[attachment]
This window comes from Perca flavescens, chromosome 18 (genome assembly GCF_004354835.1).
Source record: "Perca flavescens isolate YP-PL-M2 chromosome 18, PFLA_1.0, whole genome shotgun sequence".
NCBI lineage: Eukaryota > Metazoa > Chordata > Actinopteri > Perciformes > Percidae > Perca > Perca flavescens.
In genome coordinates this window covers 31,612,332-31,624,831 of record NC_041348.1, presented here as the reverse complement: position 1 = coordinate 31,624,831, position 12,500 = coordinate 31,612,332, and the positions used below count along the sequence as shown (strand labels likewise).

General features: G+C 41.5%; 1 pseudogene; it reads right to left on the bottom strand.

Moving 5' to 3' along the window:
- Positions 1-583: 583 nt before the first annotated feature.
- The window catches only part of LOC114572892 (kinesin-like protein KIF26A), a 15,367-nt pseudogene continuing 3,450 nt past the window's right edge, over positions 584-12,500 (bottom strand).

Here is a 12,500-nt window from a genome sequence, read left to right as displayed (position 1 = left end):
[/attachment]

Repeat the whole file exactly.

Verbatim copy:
This window comes from Perca flavescens, chromosome 18 (genome assembly GCF_004354835.1).
Source record: "Perca flavescens isolate YP-PL-M2 chromosome 18, PFLA_1.0, whole genome shotgun sequence".
NCBI lineage: Eukaryota > Metazoa > Chordata > Actinopteri > Perciformes > Percidae > Perca > Perca flavescens.
In genome coordinates this window covers 31,612,332-31,624,831 of record NC_041348.1, presented here as the reverse complement: position 1 = coordinate 31,624,831, position 12,500 = coordinate 31,612,332, and the positions used below count along the sequence as shown (strand labels likewise).

General features: G+C 41.5%; 1 pseudogene; it reads right to left on the bottom strand.

Moving 5' to 3' along the window:
- Positions 1-583: 583 nt before the first annotated feature.
- The window catches only part of LOC114572892 (kinesin-like protein KIF26A), a 15,367-nt pseudogene continuing 3,450 nt past the window's right edge, over positions 584-12,500 (bottom strand).

Here is a 12,500-nt window from a genome sequence, read left to right as displayed (position 1 = left end):